And to those who think LuLaRoe doesn’t offer a great profit opportunity and sound business model, I want to laugh out load. When I looked at my lia sophia bank account when all was said and done I had very little to show for the decade of blood, sweat and tears. I hustled my booty off and I thought I made good money. I earned the trips, I recruited the teammates, I spoke at trainings and thought this is it. I can sit here today and type that LuLaRoe has substantially changed my financial contributions to our family with the same amount of hustle as I gave lia sophia. So, for those who say you bust your ass and you don’t see any return, I beg to differ. I’ve done other direct sales companies where the buy in for a lia sophia jewelry kit was $99 or so to get started. They would print sales numbers and tell everyone in the sales force what the top ladies in the company were selling and it was something like $10-20,000. With LuLaRoe I would not consider myself a hard core retailer like some who sell $50,000+ a month, but have been selling monthly between $10,000-$24,000 in retail clothing and this is “average” as far as my read on the company (they don’t publicly post retails sales numbers). Even as a retailer in a sea of thousands I’m happy with my profits. I am not sitting on any debt in this company. Last month I contributed $8,000 towards closing on our new house and was able to contribute another few thousand to purchase some land in Africa, my husband’s home. The mortgage on our new house is pulled from our LuLaRoe bank account and the profits from this company have helped us in so many ways financially. I could also get sappy and talk about the even more substantial non-financial ways it has contributed in my life too. I will keep the sappy brief, but suffice it to say that I have found such sheer joy and deep gratitude that I have never felt in my decade plus of direct sales interacting with the women in my life because of this company. I have found myself having more quality time with my husband and children (something in the company’s mission and that has been true for us) and a true spirit of community and support.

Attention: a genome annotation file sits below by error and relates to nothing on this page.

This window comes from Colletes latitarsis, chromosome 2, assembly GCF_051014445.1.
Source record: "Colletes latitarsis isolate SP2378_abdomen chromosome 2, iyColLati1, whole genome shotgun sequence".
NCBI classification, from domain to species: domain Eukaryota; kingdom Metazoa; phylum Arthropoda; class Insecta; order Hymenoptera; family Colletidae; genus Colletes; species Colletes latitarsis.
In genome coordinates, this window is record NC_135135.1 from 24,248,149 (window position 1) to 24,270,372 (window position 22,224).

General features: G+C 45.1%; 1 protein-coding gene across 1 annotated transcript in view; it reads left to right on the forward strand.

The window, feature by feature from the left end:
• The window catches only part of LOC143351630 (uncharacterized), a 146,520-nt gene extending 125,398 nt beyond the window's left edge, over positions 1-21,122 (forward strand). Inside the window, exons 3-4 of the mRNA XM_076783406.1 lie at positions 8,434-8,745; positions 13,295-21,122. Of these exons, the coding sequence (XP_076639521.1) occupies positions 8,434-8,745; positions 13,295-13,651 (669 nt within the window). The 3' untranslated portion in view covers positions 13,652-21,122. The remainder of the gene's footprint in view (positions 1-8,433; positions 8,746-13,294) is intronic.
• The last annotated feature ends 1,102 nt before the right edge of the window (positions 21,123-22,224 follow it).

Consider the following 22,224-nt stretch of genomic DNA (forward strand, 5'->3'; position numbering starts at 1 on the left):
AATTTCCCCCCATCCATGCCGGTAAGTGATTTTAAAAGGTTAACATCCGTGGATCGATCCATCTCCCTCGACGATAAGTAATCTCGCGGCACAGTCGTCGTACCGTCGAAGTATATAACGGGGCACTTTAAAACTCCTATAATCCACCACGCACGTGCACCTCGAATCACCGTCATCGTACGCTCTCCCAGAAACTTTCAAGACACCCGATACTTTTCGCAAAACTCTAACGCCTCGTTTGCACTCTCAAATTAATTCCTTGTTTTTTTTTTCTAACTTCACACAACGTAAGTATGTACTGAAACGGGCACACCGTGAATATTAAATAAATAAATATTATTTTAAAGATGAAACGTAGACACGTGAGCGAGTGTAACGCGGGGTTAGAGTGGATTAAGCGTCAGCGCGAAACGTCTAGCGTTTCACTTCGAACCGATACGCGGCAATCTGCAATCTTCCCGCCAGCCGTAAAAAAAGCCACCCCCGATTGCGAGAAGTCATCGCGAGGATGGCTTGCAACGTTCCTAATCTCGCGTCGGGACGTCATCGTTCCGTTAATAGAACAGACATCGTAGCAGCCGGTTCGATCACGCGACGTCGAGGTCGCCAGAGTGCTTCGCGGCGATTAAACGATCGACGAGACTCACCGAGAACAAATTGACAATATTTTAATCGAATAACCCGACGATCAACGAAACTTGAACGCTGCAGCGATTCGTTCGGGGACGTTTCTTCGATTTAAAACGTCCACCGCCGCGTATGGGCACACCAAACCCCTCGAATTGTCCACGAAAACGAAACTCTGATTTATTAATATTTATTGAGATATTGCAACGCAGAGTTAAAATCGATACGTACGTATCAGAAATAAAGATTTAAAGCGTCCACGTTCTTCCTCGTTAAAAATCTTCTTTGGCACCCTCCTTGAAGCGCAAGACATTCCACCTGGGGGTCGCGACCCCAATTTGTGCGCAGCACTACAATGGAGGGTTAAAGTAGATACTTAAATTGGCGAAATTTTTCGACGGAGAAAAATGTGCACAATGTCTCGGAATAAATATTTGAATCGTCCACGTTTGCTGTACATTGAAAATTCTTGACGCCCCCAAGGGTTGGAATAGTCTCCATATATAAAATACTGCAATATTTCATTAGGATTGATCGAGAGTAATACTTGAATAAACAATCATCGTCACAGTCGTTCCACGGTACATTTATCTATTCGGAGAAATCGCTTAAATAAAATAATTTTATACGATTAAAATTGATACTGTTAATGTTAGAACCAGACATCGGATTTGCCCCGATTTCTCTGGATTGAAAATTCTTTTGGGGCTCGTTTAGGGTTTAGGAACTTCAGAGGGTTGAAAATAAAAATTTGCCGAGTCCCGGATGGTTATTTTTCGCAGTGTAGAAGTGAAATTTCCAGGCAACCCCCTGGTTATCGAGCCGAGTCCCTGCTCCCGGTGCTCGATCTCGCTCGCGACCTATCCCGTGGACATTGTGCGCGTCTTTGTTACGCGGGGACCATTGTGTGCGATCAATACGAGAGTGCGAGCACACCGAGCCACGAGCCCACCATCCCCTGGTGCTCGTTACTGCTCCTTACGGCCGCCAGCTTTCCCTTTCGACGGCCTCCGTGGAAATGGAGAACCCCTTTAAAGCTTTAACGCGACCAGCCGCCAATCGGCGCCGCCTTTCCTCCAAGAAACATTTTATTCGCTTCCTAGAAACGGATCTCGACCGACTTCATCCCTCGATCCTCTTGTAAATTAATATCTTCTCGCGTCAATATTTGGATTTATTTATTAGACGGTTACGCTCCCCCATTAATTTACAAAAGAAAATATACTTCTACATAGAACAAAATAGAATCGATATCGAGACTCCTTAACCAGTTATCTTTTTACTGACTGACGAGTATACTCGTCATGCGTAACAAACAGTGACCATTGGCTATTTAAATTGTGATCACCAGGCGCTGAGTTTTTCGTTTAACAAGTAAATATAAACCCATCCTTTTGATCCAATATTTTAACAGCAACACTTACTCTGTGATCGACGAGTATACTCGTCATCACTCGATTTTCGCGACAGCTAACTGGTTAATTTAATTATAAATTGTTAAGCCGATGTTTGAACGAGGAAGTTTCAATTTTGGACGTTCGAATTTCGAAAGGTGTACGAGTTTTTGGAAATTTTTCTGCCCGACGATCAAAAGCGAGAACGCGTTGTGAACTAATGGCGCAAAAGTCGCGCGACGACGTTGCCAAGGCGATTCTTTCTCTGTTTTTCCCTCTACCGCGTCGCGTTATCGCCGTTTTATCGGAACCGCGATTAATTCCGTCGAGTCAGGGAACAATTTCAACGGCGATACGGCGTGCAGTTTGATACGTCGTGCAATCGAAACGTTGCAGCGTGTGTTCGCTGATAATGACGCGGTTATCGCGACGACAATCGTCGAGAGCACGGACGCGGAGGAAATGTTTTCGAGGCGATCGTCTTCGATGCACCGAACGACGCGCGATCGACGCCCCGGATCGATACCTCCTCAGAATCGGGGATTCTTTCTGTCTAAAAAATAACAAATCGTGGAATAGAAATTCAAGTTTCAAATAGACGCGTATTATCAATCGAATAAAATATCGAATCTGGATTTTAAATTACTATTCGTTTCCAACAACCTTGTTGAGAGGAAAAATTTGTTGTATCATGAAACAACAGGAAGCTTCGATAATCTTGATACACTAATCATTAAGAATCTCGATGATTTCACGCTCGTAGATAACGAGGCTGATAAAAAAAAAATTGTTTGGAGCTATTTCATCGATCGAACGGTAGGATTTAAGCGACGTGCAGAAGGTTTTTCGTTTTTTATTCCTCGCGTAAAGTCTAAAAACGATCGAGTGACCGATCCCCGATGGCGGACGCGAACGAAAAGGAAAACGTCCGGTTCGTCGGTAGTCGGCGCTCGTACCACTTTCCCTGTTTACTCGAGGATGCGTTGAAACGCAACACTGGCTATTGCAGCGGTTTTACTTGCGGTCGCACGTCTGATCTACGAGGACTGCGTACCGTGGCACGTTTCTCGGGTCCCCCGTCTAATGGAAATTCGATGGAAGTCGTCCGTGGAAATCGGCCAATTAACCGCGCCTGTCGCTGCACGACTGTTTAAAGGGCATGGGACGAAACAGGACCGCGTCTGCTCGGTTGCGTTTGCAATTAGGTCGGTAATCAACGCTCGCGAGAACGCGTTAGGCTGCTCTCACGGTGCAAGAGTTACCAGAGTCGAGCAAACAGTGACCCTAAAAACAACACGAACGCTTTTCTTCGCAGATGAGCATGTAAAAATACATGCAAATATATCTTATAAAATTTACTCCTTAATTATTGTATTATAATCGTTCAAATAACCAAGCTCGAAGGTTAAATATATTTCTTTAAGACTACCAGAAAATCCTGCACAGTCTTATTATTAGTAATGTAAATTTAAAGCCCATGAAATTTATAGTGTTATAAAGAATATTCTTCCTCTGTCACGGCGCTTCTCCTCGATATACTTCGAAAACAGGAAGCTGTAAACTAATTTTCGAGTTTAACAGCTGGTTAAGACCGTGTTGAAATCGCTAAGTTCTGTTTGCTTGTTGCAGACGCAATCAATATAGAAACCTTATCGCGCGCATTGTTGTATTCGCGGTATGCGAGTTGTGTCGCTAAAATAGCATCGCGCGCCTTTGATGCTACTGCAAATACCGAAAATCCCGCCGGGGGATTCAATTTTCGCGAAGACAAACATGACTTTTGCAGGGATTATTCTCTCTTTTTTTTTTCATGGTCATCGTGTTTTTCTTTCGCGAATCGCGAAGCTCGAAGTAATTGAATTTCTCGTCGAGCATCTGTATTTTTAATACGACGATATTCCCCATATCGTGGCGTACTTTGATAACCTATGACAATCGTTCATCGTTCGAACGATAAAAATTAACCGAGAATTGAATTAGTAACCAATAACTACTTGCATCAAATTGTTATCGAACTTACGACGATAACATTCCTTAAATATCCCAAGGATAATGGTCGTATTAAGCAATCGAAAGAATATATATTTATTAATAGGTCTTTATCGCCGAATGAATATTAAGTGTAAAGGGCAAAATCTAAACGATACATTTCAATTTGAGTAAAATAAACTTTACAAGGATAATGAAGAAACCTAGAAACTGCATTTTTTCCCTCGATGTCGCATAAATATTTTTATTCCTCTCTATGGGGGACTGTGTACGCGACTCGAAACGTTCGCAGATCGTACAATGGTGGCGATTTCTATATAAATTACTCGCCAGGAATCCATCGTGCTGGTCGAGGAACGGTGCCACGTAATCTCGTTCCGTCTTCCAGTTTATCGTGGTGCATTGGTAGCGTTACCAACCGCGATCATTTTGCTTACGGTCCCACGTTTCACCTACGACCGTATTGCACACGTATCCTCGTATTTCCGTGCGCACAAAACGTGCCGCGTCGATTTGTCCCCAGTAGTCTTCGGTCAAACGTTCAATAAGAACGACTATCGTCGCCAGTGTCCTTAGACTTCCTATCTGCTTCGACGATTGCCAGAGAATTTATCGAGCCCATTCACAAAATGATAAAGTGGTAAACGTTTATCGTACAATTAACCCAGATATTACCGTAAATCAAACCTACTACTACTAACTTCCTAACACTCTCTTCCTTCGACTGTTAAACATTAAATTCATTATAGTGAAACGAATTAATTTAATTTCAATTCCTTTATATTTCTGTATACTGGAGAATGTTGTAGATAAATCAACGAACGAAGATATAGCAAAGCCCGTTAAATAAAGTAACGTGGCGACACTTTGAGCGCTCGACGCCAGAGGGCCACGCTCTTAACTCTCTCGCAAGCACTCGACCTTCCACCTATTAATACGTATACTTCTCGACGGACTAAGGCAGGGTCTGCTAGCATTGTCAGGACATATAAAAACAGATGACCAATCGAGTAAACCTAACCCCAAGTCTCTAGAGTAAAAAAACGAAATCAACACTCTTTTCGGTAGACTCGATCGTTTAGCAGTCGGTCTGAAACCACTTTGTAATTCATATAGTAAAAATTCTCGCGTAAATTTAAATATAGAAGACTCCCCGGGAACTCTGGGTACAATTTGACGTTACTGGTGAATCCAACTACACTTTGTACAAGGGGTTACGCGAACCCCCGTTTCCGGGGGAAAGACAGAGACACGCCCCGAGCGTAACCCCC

Can I say this about the SAME EFFORT and DRIVE of my work with other jewelry direct sales experiences? No. Do I still love and support my friends who choose other direct sales companies out there? Yep. I think the reason there’s so many lawsuits and negative press around LuLaRoe as opposed to say Mary Kay, Rodan & Fields, Jamberry, etc. is that these company’s buy in and risk is LOW. Kits range from free to maybe a couple hundred dollars. Yes, LuLaRoe requires it’s retailers to buy the bare bones of a basic retail shop. You have to have the wit and drive of a downtown retail boutique because you are now an inventory based retailer who must think like a business owner and who can’t dabble and see a return on your $5-6,000 investment very soon like others would on a $49 kit!
If you’ve stuck with me this long let me just say you’re the bomb! I would love to get to know you better and have you subscribe to my blog here or jump in my VIP shopping boutique here. If you’re one of those girls scouring the internet to unearth all the negative press because you’re scared you might be making the wrong decision but you STILL want to be a LuLaRoe retailer I want to hug you and tell you, YOU CAN DO IT!!! PLEASE, reach out and message me and ask all your questions. I will NOT sugar coat anything. It’s hard work, it’s scary, it’s overwhelming sometimes, but if you have it in you I promise there’s success out there waiting for you!